KING NEWS ***BREAKING
15.4.2017: Robert is featured by the Journal of Cell Science as 'Cell Scientists to Watch'. Read about his motivation, path, and hobbies in the current issue of the journal here.
1.4.2017: Our proposal "Design principles of living membranes" for the funding scheme "Life?" by the VW foundation has been rewarded with a research grant! It is a joint project with our dear friends Ilya Levental (UTH Houston, Texas, USA), James Sáenz (TU Dresden, GER) and Maya Schuldiner (Weizmann Institute, Tel Aviv, ISR). Fantastico! Go team, go!
1.4.2016: Check out our new address! Our lab has moved to the University of Saarland! We will establish our lab at the Medical Faculty in Homburg in the Institute of Biochemistry as successors of Professor Mathias Montenarh and his team.
***BREAKING NEWS ***
Molecular Membrane Biology - Sensing and Signaling
Biological membranes are composed of thousands of lipids and proteins. In fact, membrane proteins and lipids have co-evolved since the origin of life. Common to the primordial vessels of early life and modern multicellular organisms is the necessity to confine and concentrate the reactants of biochemistry, to contain genetic information, and to ward off toxins and invaders. For all these functions, the microenvironment of life must be encapsulated from, but retain the capacity to interface with, its surroundings. Both of these crucial roles are served by cellular membranes, which comprise the responsive interface between life and non-life.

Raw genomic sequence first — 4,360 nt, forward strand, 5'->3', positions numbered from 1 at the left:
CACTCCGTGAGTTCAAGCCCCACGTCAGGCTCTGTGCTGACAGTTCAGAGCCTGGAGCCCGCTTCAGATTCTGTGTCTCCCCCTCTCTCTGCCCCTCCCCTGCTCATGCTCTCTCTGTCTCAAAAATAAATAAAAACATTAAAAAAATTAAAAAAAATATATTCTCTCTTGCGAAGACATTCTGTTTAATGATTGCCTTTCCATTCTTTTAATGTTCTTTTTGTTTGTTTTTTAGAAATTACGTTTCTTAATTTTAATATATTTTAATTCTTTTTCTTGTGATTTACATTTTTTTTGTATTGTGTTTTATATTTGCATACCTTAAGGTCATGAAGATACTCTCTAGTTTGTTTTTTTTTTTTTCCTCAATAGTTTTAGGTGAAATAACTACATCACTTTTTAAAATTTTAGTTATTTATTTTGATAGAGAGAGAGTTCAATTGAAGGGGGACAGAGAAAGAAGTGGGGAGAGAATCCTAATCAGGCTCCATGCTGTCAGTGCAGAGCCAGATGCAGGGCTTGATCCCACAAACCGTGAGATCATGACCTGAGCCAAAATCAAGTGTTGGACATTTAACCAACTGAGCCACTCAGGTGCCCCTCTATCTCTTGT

Owing to their complex composition, biological membranes are challenging to study. Our central interest is the crosstalk of lipids and proteins in shaping collective physicochemical membrane properties. How do the organelles of the cell maintain their characteristic membrane properties and thus set the kinetic and thermodynamic stage for cellular signalling? How do aberrant lipid compositions of biological membranes drive cellular stress responses? To address these fundamental questions, our lab follows a strictly interdisciplinary approach, combining biochemistry, biophysics and cell biology.
Saturated and unsaturated fatty acids have gained a celebrity status and are referred to as ‘bad’ and ‘good’ fats. Despite this status, it is entirely unclear how mammalian cells sense their content of lipids with saturated and unsaturated fatty acyl chains. Recently, we have uncovered the mechanism of the membrane property sensor Mga2 from the the baker's yeast Saccharomyces cerevisiae that senses the the molecular packing density of lipids deep within the hydrophobic core of the membrane of the ER. Currently, we are characterizing additional, fundamentally distinct mechanisms of membrane property sensors and aim to identify novel membrane sensors in other organelles.